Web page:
Protein splicing involves the excision of an internal protein segment, the intein, from a precursor protein and the concomitant ligation of the flanking N- and C-terminal regions. It occurs in mesophilic bacteria, yeast, and thermophilic archaea. The ability to control protein splicing of a thermophilic intein by temperature and pH in a foreign protein context facilitated the study of the mechanism of protein splicing in thermophiles. On the other hand, no direct studies have been done on the mechanism of protein splicing in mesophiles. We examined the splicing ofa chimeric protein containing the intein of the vacuolar ATPase subunit (VMA) of Saccharomyces cerevisiae that involves cysteines rather than serines at the reaction center. The steps in the splicing process were deduced by analyzing intermediates and side products that accumulated asa result of amino acid substitutions and were found to be analogous to those occurring in thermophiles. Moreover, appropriate amino acid replacements allowed us to develop the first mesophilic in vitro protein splicing system as well as strategies for modulating the rate of protein splicing and for converting the splicing reaction to an efficient protein cleavage reaction at either splice junction.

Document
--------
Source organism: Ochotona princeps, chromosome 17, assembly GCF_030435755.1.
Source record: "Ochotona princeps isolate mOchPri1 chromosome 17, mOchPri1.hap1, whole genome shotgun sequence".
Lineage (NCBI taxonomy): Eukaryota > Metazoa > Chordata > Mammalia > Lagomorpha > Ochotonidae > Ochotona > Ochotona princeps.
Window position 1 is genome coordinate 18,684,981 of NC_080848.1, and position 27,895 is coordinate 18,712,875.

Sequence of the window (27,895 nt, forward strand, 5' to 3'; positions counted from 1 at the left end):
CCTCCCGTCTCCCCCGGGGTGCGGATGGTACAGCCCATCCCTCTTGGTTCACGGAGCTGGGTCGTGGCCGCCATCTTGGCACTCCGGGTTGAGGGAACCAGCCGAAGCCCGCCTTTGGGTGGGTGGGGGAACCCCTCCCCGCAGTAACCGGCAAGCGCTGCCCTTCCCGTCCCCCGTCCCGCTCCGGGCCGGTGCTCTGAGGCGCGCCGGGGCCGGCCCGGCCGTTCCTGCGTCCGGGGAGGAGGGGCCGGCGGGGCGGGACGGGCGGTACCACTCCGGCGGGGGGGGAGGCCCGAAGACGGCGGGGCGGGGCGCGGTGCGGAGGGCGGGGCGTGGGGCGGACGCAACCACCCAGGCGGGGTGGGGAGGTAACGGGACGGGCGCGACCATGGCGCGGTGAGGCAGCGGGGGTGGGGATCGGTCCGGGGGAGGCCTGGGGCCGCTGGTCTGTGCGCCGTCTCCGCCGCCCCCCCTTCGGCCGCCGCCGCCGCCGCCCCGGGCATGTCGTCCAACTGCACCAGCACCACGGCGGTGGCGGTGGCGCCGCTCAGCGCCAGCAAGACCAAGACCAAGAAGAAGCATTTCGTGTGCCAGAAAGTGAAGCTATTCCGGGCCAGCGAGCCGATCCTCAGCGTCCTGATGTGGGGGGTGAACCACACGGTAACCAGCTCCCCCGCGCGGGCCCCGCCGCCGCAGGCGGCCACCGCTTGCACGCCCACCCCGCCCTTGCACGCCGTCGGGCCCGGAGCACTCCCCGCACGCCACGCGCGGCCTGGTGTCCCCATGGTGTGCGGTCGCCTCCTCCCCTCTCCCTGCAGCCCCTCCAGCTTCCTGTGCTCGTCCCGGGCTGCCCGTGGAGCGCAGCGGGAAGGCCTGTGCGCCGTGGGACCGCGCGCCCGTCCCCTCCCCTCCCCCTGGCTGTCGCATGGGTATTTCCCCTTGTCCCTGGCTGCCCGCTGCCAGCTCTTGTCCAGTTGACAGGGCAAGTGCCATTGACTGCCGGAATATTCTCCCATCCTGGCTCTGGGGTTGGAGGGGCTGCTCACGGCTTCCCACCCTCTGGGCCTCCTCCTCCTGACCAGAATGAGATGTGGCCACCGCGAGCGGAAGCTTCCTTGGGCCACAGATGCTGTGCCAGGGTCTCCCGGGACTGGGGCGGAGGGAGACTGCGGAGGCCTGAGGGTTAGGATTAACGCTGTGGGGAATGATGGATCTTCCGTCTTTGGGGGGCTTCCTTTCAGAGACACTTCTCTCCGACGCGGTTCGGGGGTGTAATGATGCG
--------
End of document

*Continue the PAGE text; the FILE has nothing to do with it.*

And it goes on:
|Evidence ID||Analyze ID||Interactor||Interactor Systematic Name||Interactor||Interactor Systematic Name||Type||Assay||Annotation||Action||Modification||Phenotype||Source||Reference||Note|
|Evidence ID||Analyze ID||Gene||Gene Systematic Name||Gene Ontology Term||Gene Ontology Term ID||Qualifier||Aspect||Method||Evidence||Source||Assigned On||Reference||Annotation Extension|
|Evidence ID||Analyze ID||Gene||Gene Systematic Name||Phenotype||Experiment Type||Experiment Type Category||Mutant Information||Strain Background||Chemical||Details||Reference|
|Evidence ID||Analyze ID||Regulator||Regulator Systematic Name||Target||Target Systematic Name||Experiment||Conditions||Strain||Source||Reference|